PHOENIX — Avoiding hot summer temperatures is impossible for Arizonans who make their living beneath the scorching sun. Earlier this month, U.S. Rep. Raúl Grijalva, D-Tucson, introduced a bill that would establish a federal safety standard for workers who labor in the heat, both inside and outdoors.
The bill is named after Asunción Valdivia, a California farmworker who died in 2004 after picking grapes on a 10-hour shift in 105-degree heat.
If it’s adopted, the Occupational Safety and Health Administration would limit the amount of time workers are exposed to high heat and require those workers be given paid breaks to cool down and drink water.
In Arizona, the number of heat-related illnesses skyrockets during summer months and has continued to increase year-over-year, according to the Arizona Department of Health Services.
In 2018, heat-related illnesses accounted for 2,898 of the 2,990 emergency-room visits statewide from April to September. ER visits peaked in July, with 941 visits.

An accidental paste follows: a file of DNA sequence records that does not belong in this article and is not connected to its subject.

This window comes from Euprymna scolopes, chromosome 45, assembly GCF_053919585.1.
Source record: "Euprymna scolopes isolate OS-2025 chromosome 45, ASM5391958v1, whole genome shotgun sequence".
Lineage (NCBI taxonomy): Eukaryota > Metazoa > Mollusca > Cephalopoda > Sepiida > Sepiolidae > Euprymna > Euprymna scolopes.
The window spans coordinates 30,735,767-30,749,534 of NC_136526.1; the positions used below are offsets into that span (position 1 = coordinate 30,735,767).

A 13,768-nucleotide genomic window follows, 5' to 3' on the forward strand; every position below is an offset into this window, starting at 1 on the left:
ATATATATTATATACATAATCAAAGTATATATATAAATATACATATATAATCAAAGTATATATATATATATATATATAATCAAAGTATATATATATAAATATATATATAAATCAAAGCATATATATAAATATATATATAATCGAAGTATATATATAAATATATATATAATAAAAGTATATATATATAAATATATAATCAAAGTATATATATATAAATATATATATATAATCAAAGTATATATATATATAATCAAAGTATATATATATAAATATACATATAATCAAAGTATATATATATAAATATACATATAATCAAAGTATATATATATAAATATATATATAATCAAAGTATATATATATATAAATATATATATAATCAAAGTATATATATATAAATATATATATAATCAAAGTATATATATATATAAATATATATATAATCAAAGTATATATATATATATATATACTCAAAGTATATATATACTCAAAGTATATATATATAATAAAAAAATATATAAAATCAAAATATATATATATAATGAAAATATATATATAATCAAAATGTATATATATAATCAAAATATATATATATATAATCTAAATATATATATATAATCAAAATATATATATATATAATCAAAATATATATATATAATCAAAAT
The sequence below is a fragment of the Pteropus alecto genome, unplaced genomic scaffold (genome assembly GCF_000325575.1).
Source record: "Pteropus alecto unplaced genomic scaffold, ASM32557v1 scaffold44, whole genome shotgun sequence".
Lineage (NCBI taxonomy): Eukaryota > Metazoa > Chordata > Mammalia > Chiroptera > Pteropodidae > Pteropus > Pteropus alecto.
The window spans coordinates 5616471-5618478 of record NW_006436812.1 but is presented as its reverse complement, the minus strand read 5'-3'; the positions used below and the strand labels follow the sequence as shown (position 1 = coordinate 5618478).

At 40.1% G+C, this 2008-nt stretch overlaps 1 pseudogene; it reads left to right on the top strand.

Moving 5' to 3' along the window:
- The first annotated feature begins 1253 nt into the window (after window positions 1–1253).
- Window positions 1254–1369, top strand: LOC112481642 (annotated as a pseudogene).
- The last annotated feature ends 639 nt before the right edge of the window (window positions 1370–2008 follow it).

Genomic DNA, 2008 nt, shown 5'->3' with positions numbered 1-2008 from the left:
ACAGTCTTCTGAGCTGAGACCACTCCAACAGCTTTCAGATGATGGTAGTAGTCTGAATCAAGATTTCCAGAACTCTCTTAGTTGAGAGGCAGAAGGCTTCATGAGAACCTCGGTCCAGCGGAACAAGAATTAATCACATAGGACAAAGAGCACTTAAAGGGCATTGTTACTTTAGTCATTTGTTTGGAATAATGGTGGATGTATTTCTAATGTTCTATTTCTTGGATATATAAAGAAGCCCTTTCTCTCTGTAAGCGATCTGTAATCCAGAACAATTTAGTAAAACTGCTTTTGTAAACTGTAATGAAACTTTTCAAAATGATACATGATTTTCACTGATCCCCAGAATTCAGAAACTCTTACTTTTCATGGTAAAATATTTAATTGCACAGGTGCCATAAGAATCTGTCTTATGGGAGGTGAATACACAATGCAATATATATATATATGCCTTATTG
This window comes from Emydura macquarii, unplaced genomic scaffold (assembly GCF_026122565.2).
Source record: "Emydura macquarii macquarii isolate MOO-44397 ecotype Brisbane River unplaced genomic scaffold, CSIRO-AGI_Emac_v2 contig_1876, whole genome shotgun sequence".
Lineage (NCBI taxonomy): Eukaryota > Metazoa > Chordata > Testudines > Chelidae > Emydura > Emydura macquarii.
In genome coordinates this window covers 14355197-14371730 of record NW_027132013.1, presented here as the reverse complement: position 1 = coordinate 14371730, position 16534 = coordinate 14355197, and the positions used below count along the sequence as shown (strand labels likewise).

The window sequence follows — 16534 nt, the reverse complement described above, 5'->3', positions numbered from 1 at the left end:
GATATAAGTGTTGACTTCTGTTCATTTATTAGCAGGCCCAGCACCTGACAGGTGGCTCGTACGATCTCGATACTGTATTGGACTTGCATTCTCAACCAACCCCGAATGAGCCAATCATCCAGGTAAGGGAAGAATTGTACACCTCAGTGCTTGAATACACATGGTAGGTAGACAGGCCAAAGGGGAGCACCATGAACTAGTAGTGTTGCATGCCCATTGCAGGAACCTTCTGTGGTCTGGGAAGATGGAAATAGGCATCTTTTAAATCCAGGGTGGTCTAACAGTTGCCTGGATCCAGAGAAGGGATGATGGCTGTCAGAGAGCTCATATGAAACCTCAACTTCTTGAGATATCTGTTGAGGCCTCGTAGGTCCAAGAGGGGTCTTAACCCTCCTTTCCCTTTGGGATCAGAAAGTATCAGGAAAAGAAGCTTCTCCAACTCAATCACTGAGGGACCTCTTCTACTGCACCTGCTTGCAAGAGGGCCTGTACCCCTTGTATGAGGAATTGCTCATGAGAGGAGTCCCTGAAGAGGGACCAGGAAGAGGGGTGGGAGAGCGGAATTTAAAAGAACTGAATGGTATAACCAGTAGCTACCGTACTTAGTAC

We asked some of Arizona’s high-heat workers how they stay safe under the sun without federal or state mandated protections.
Cover up to stay cool
“Wear long sleeves. When you sweat, it keeps you cool.”
Brandon Moles, apprentice electrician
Don’t eat heavy meals
“Vegetables and fruits are always good. If you eat a big lunch, you’ll feel it.”
John Travez, layout technician, Suntec Concrete
Take lots of breaks
“When it’s hot, take about five- or 10-minute breaks every hour.”
Francisco Leon, co-owner, Commercial Property Landscaping Group LLC
Make sure to hydrate
“We have Thermaflasks for all the employees to remind them to drink water.”
Christian Kovacevick, Clean Freak Car Wash employee
Get innovative with your gear
“Take lunch ice packs and put them down your shirt or into bulletproof vests.”
Sgt. Vince Lewis, Phoenix Police Department
Bring a change of socks
“The biggest secret is having a change of socks to keep your feet dry throughout the day. If your feet are itchy, it sets off the rest of you.”
Daniel Roddy, park manager, Lake Havasu State Park
In extreme situations, call for help
“Our rehab truck is a utility truck where (firefighters) get fluids, they get their vital signs taken. If we have to, we’ll give them an IV and take them to the hospital.”
Don Jongewaard, president, Tempe Firefighters Union